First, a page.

“I think the government is making a big effort and they have a national plan in which they also put the issue of food security high on their agenda,” explained Andrea Padberg from the German NGO Welthungerhilfe. “Due to a lot of things, like, the large influx of refugees, their resources are very strained.”

The sheer number of new arrivals is overwhelming. In June this year, Uganda held a solidarity summit, where the EU and other members pledged their support. The UN’s World Food Program (WFP) still has a funding gap of 62 million euros ($75 million). There’s enough money to supply food until the end of November. After that, says Uganda’s WFP country director, El-Khidir Daloum, it’s back to begging for funds. “We would like to have flexibility. We would like to have funding ahead of time to enable us to make financial plans and have the rations ready for distribution,” Daloum explained.

A growing market

If we look past the refugee situation, Uganda is usually able to feed itself. Especially in the southwest of the country, the staples of maize, cassava and plantain grow well. And cash crops like coffee, of which Uganda is the second biggest exporter in Africa, also strengthen Uganda’s export market.

More recently Uganda’s dairy sector has seen a fair amount of growth. In this sector, Uganda competes with and exports to Kenya, which has a strong dairy industry of its own. “In the southwest, which is the main driver for growth, dairy farming requires extensive grazing,” explains Rinus van Klinken, a project manager with the Dutch NGO SNV. “There are farms of 80 acres, 200 acres, with large landholdings, there is good rainfall, there are good breeds and therefore, with fairly limited input, you get a fairly high output.”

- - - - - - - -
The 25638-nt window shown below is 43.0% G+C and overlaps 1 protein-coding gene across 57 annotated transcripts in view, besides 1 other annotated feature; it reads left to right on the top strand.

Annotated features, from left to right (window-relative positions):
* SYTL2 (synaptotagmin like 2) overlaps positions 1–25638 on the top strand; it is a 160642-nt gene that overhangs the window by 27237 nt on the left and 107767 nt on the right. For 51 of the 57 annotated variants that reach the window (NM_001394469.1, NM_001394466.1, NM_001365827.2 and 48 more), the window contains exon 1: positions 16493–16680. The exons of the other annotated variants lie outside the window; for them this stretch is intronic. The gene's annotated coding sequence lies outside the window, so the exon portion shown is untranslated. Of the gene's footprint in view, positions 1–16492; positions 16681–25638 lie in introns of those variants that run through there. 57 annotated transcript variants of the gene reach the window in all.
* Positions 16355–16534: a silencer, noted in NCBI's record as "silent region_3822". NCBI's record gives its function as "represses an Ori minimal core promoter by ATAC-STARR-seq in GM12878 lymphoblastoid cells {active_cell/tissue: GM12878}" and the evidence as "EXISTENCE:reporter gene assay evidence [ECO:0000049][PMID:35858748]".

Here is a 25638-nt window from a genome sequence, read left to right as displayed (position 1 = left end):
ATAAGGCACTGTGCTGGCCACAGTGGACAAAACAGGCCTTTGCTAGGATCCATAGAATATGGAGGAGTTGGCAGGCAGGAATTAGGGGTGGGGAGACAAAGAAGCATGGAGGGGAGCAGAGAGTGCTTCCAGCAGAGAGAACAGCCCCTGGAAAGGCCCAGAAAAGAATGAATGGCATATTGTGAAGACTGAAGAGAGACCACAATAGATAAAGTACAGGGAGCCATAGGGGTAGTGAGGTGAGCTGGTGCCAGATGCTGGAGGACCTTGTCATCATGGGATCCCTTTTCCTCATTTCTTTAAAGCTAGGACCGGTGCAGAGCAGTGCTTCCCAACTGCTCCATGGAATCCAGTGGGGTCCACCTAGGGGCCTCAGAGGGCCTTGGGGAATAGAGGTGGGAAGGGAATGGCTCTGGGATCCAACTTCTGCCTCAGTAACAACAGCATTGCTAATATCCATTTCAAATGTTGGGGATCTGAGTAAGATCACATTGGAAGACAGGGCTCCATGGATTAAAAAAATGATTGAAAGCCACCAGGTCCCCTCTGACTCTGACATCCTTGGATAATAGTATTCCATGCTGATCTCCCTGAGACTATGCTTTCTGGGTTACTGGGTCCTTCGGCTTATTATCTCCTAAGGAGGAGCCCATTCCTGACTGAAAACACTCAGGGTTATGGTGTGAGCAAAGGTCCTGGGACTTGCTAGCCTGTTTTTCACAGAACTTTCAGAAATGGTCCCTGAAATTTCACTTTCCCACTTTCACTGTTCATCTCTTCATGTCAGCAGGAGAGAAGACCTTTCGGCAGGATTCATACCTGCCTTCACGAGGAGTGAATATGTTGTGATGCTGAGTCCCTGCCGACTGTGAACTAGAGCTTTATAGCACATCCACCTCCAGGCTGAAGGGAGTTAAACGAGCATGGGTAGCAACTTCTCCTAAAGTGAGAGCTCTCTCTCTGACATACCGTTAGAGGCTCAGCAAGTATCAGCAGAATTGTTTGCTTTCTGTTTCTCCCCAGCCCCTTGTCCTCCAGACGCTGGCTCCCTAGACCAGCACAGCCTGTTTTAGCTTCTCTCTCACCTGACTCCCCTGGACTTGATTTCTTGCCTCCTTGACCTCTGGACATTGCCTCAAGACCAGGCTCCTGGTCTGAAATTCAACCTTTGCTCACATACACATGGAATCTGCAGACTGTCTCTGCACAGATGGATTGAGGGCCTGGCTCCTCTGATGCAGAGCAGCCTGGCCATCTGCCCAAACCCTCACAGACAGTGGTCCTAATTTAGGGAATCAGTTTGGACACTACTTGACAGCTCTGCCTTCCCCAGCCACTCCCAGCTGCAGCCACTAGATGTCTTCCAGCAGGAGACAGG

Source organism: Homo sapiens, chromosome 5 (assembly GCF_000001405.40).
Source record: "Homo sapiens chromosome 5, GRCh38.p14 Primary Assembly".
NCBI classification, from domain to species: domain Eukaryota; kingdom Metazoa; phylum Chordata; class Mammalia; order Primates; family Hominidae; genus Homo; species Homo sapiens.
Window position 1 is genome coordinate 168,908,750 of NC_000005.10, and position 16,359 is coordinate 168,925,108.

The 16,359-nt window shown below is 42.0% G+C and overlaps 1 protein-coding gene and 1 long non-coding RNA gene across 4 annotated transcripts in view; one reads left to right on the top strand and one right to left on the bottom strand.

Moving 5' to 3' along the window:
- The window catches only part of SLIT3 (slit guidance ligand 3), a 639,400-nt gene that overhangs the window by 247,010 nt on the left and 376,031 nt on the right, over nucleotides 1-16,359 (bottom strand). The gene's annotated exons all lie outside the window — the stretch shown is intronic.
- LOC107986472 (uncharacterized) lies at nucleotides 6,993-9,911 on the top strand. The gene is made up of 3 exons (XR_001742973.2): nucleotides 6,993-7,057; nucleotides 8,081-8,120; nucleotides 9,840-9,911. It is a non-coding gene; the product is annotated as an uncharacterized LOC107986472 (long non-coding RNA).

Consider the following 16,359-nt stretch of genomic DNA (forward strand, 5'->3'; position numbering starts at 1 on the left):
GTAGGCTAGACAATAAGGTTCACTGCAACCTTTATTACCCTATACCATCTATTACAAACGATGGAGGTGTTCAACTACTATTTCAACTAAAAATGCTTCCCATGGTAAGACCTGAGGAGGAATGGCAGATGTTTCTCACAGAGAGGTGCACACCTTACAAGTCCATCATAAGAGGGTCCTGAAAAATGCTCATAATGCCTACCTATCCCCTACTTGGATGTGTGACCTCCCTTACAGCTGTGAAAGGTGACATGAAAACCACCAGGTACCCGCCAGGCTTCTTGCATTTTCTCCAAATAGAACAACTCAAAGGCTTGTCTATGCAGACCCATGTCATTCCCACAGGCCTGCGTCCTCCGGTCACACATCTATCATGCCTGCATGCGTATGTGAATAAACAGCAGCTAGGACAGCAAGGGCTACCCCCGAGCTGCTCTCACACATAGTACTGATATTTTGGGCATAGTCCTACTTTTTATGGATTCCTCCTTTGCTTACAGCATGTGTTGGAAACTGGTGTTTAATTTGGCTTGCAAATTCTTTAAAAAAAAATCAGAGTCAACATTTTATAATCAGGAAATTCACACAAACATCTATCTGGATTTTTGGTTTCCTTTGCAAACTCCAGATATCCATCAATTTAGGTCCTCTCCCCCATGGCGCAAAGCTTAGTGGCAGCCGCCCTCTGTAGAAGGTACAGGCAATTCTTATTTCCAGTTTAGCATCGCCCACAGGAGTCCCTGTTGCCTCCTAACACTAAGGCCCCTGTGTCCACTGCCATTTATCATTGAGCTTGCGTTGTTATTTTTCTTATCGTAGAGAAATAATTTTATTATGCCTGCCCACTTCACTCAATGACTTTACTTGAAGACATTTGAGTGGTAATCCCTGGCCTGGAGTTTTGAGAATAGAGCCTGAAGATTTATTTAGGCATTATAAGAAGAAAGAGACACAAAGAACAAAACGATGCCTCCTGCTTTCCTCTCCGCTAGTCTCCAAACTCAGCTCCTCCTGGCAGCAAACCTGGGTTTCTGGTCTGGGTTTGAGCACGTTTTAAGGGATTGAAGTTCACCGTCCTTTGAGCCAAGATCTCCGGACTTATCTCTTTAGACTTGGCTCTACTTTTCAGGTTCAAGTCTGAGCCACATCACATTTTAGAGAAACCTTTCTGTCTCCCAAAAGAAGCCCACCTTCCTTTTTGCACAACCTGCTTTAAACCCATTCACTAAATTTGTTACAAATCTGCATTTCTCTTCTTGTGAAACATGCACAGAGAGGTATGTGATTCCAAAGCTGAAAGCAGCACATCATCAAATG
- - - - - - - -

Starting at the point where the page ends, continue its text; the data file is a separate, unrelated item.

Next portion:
In neighboring Kenya, he says, you have the opposite: the milk is produced by small holders who sell to the dairy companies. They have small pieces of land and zero grazing. They have to grow the feed and they need a shed and much more intensive care for the livestock.” So the comparative advantage for Uganda is the low production cost and therefore it can compete.”

Additionally, he says, Uganda’s climate and soils are favorable for farming and that while the government has had a few short-falls, for instance, in farmer education or promoting the growth of cooperatives, it has done a relatively good job in regulating and managing the agricultural sector.

Regional differences

But according to van Klinken, the dairy sector also shows the large discrepancies in the country. “Karamoja (in the northeast) is a unique case because of the pastoralist dynamic. There is not much trading. The pastoralist society mainly produces milk for household consumption,” he says.

In general the Karamoja region has largely had to depend on food aid, cash benefts or other means support from the Ugandan government and international organizations. In 2016 and early 2017 Karamoja was also the only region in Uganda that was badly hit by the regional drought.

The problems that have affected over 34 percent of people across the country, such as Uganda’s high malnutrition and stunting rates, are particularly accentuated in Karamoja.

“We see that Uganda has made improvements in the last ten years in many parts. But we also still see high levels of children showing signs of chronic malnutrition. the fact that they chronically do not have enough food is still very alarming,” says Padberg from Welthungerhilfe. “We have different areas where this is particularly evident, like in Karamoja and the refugee settlements,” she adds.